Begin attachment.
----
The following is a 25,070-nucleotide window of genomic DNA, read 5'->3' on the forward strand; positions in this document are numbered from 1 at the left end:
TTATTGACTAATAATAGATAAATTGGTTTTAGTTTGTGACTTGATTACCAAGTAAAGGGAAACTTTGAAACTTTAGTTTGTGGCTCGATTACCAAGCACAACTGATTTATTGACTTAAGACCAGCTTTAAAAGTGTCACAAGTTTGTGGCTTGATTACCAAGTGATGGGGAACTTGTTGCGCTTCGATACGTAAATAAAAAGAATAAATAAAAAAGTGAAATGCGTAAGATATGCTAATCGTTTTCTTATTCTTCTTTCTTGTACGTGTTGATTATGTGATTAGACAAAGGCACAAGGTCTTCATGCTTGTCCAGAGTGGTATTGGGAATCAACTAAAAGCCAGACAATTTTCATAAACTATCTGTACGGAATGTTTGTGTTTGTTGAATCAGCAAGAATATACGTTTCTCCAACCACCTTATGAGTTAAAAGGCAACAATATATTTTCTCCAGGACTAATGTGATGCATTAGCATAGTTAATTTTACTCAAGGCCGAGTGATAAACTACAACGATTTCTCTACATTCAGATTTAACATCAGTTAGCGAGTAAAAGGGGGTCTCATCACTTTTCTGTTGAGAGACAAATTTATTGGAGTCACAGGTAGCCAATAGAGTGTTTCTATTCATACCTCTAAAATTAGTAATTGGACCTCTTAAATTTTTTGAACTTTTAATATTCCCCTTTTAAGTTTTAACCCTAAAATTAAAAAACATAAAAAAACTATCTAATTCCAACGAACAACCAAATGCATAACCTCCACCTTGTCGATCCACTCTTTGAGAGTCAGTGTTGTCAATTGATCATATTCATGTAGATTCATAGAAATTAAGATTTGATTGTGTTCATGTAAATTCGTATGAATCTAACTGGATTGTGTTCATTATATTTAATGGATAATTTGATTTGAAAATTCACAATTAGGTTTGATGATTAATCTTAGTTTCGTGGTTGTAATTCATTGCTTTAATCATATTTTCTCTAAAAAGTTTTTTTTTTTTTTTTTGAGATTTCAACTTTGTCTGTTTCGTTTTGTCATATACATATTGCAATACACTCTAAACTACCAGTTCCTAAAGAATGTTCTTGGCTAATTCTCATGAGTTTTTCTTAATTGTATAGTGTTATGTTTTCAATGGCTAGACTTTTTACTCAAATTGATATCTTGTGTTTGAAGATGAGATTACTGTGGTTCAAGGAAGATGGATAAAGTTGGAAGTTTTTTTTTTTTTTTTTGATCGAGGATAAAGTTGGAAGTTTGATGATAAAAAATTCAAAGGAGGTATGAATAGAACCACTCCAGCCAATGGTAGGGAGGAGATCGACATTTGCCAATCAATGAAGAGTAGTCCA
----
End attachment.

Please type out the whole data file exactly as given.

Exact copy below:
The following is a 25,070-nucleotide window of genomic DNA, read 5'->3' on the forward strand; positions in this document are numbered from 1 at the left end:
TTATTGACTAATAATAGATAAATTGGTTTTAGTTTGTGACTTGATTACCAAGTAAAGGGAAACTTTGAAACTTTAGTTTGTGGCTCGATTACCAAGCACAACTGATTTATTGACTTAAGACCAGCTTTAAAAGTGTCACAAGTTTGTGGCTTGATTACCAAGTGATGGGGAACTTGTTGCGCTTCGATACGTAAATAAAAAGAATAAATAAAAAAGTGAAATGCGTAAGATATGCTAATCGTTTTCTTATTCTTCTTTCTTGTACGTGTTGATTATGTGATTAGACAAAGGCACAAGGTCTTCATGCTTGTCCAGAGTGGTATTGGGAATCAACTAAAAGCCAGACAATTTTCATAAACTATCTGTACGGAATGTTTGTGTTTGTTGAATCAGCAAGAATATACGTTTCTCCAACCACCTTATGAGTTAAAAGGCAACAATATATTTTCTCCAGGACTAATGTGATGCATTAGCATAGTTAATTTTACTCAAGGCCGAGTGATAAACTACAACGATTTCTCTACATTCAGATTTAACATCAGTTAGCGAGTAAAAGGGGGTCTCATCACTTTTCTGTTGAGAGACAAATTTATTGGAGTCACAGGTAGCCAATAGAGTGTTTCTATTCATACCTCTAAAATTAGTAATTGGACCTCTTAAATTTTTTGAACTTTTAATATTCCCCTTTTAAGTTTTAACCCTAAAATTAAAAAACATAAAAAAACTATCTAATTCCAACGAACAACCAAATGCATAACCTCCACCTTGTCGATCCACTCTTTGAGAGTCAGTGTTGTCAATTGATCATATTCATGTAGATTCATAGAAATTAAGATTTGATTGTGTTCATGTAAATTCGTATGAATCTAACTGGATTGTGTTCATTATATTTAATGGATAATTTGATTTGAAAATTCACAATTAGGTTTGATGATTAATCTTAGTTTCGTGGTTGTAATTCATTGCTTTAATCATATTTTCTCTAAAAAGTTTTTTTTTTTTTTTTTGAGATTTCAACTTTGTCTGTTTCGTTTTGTCATATACATATTGCAATACACTCTAAACTACCAGTTCCTAAAGAATGTTCTTGGCTAATTCTCATGAGTTTTTCTTAATTGTATAGTGTTATGTTTTCAATGGCTAGACTTTTTACTCAAATTGATATCTTGTGTTTGAAGATGAGATTACTGTGGTTCAAGGAAGATGGATAAAGTTGGAAGTTTTTTTTTTTTTTTTTGATCGAGGATAAAGTTGGAAGTTTGATGATAAAAAATTCAAAGGAGGTATGAATAGAACCACTCCAGCCAATGGTAGGGAGGAGATCGACATTTGCCAATCAATGAAGAGTAGTCCA